Deloading is such an important aspect of training and you are screwing it up.
Don’t worry, I’ll show you how to effectively deload regardless if you are powerlifting, bodybuilding, or simply training to stay healthy.
What is the purpose of deloading?
Deloading is important for your nervous system to recover from heavy lifting.
Your nervous system produces the power and can only take so much stress before it needs to take a break.
“There is no such thing as overtraining” says CT Fletcher, and I agree… but there is going to come a point where a deload is necessary if you want to make more progress.
I don’t believe in programmed deloads unless you are an advanced or elite lifter or peaking for a competition; I think you need to learn to listen to your body.
So how am I screwing up my deloads?
Well here is an example of how this is in no way a “deload” and more like a max effort attempt.
Note: I’m not being critical of how much he’s lifting or how his form breaks down other than the fact he says this is a deload.
Deloads are meant to give your nervous system a break and also give yourself some time to tweak your form and get it down.
Deloads should not be near maximal work, as a matter of fact I recommend working in the 50%-60% of your 1 rep max range.
So this means if you can deadlift 500 you should train in the 250 to 300 pound range with the same amount of volume, or less.
I don’t want to lose my gains…
Any advanced or elite lifter will tell you how important it is to deload, and how you actually get stronger from the break.
As a matter of fact, most powerlifters will run some form of peaking program and will take the week before the competition off from training so they are fully recovered.
I’ve never been stronger than after my peaking program where I went from 50% work 2 weeks out and the week before the show I didn’t train at all; trust me on this one.
How do I know when to take a deload?
Each person’s skill level in training will determine when they will need to take a deload.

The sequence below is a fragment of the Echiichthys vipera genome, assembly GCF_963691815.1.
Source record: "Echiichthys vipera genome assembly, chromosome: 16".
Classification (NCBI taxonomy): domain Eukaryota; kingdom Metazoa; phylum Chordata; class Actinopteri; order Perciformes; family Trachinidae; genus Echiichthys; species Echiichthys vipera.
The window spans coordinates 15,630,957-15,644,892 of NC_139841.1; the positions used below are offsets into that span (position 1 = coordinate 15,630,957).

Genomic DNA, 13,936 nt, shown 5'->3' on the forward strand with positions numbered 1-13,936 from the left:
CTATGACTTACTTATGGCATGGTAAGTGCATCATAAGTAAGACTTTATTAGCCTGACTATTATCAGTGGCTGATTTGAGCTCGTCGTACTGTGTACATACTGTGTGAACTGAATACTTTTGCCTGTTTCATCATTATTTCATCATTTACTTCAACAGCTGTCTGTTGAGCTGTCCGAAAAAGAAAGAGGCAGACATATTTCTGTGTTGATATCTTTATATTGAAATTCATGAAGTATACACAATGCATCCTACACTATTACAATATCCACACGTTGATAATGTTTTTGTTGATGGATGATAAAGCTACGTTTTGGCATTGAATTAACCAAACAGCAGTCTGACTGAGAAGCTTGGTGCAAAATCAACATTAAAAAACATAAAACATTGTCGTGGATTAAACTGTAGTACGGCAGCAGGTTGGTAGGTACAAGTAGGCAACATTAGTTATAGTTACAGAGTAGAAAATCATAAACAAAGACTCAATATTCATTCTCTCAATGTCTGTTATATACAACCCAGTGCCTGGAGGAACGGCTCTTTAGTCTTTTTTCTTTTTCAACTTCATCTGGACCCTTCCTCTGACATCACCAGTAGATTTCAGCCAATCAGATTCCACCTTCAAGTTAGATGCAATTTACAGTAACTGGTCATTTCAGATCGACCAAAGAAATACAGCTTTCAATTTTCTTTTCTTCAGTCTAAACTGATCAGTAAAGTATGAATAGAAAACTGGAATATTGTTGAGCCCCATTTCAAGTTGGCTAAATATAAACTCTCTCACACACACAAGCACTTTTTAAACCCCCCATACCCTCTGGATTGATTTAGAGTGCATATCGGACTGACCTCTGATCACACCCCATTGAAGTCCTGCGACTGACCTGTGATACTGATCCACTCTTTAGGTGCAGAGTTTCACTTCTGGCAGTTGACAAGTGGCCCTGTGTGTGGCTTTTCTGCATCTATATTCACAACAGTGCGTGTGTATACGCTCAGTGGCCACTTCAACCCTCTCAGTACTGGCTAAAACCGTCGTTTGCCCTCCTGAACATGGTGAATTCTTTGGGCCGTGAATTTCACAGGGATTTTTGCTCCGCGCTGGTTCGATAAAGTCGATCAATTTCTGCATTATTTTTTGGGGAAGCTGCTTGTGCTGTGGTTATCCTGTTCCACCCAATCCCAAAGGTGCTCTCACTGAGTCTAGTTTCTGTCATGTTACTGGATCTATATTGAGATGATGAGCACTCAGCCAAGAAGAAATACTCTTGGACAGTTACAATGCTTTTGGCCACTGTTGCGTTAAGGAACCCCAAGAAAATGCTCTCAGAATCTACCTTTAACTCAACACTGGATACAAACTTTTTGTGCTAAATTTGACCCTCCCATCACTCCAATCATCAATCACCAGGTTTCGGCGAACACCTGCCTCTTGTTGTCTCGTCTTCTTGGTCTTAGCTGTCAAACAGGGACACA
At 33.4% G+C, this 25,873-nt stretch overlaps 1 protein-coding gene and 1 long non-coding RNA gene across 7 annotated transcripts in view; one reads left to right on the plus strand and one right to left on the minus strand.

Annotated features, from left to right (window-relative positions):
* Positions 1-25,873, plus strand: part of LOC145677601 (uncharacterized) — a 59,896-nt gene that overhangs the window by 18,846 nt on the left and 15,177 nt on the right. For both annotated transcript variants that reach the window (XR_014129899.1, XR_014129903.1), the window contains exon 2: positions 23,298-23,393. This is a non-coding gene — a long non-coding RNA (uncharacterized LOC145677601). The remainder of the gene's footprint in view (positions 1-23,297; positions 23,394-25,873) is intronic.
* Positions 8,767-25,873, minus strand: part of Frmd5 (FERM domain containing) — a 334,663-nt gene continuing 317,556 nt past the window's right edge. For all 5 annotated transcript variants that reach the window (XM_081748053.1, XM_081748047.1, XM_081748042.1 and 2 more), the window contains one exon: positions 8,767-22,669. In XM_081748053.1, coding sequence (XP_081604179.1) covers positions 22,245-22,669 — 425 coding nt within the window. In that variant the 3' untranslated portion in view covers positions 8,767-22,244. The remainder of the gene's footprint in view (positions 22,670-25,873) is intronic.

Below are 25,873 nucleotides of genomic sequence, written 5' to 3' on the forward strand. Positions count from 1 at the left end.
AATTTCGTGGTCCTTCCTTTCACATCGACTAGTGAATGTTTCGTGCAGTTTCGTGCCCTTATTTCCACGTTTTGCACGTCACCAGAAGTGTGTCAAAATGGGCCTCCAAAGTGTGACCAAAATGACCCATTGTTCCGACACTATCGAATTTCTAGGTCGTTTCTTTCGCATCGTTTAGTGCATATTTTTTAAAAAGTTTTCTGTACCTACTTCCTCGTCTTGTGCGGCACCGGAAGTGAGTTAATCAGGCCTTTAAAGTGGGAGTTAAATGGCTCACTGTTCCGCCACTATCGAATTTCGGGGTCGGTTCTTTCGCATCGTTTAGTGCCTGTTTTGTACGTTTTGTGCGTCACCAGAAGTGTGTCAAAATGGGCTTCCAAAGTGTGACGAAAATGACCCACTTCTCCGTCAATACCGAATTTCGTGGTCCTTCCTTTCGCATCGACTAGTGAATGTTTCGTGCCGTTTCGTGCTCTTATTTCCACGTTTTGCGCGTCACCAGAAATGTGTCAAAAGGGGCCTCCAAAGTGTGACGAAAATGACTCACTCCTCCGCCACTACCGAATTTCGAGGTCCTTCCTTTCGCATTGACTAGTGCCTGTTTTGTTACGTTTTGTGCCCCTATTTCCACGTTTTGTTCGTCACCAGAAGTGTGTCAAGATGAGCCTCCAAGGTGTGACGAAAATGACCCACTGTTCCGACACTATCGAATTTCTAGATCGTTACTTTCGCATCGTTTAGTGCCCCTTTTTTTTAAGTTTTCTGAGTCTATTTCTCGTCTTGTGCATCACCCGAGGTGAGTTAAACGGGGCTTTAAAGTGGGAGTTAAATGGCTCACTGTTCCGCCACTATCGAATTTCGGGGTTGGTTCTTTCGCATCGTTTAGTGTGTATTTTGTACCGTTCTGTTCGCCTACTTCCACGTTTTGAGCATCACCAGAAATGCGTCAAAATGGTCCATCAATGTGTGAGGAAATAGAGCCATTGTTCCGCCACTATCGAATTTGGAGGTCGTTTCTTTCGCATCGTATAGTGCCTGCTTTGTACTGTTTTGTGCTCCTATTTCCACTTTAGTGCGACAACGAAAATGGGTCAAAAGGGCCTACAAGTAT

Generally speaking, the more advanced of a lifter you are, the more you will have to deload… possibly going to the point of having scheduled deloads.
The best advice I can give is this:
Learn to listen to your body.
Listen to your body for signs of needing to deload. Note: I was about to say “overtraining” instead of “needing to deload” but I don’t want the terms to be confused.
Signs you need to deload:
- More than usual achy joints, muscles, connective tissue, etc.
- Multiple days of fatigue; some days just suck and you want to sleep all day.
- For beginners: You don’t need to deload, start working harder.
- For early intermediates: 3 consecutive weeks of missing your projected lifts.
- For advanced: If you don’t know when to deload, I am sorry.. I would recommend every 4th week.
- Getting sick: Flu-like symptoms, fever, etc. If you are to this point, you are going to need to take a longer break.
Signs you need to suck it up:
- You stayed out too late partying; get to the damn gym.
- You got smashed last night; grow up and get to the gym.
- It’s too cold out; bundle up, wuss.
- Anything weather related; Son, you disappoint.
- Not “feeling it”; go anyways.
- I’m tired; go drink a double dose of hyphy mud.
Deloading and “overtraining” are debated daily online and it is a touchy subject, but I’m obligated to help my readers and I am going to with the best of my ability.
Deloading is hard on the ego, but will pay off when you break PRs in the next weeks.
If you learn to listen to your body, you can adjust your training accordingly.
This isn’t giving you a free pass to grind out some heavy squats just because you yawned in the gym though.
If you put training videos up online, don’t label them deloads when they are near your max weight just to act like a badass; lifters with some time under their belt see right through it.
Chat with me on Twitter @CuttyStrength and be sure to share this to your buddies. If they are hitting plateau after plateau, it might be because they need to deload.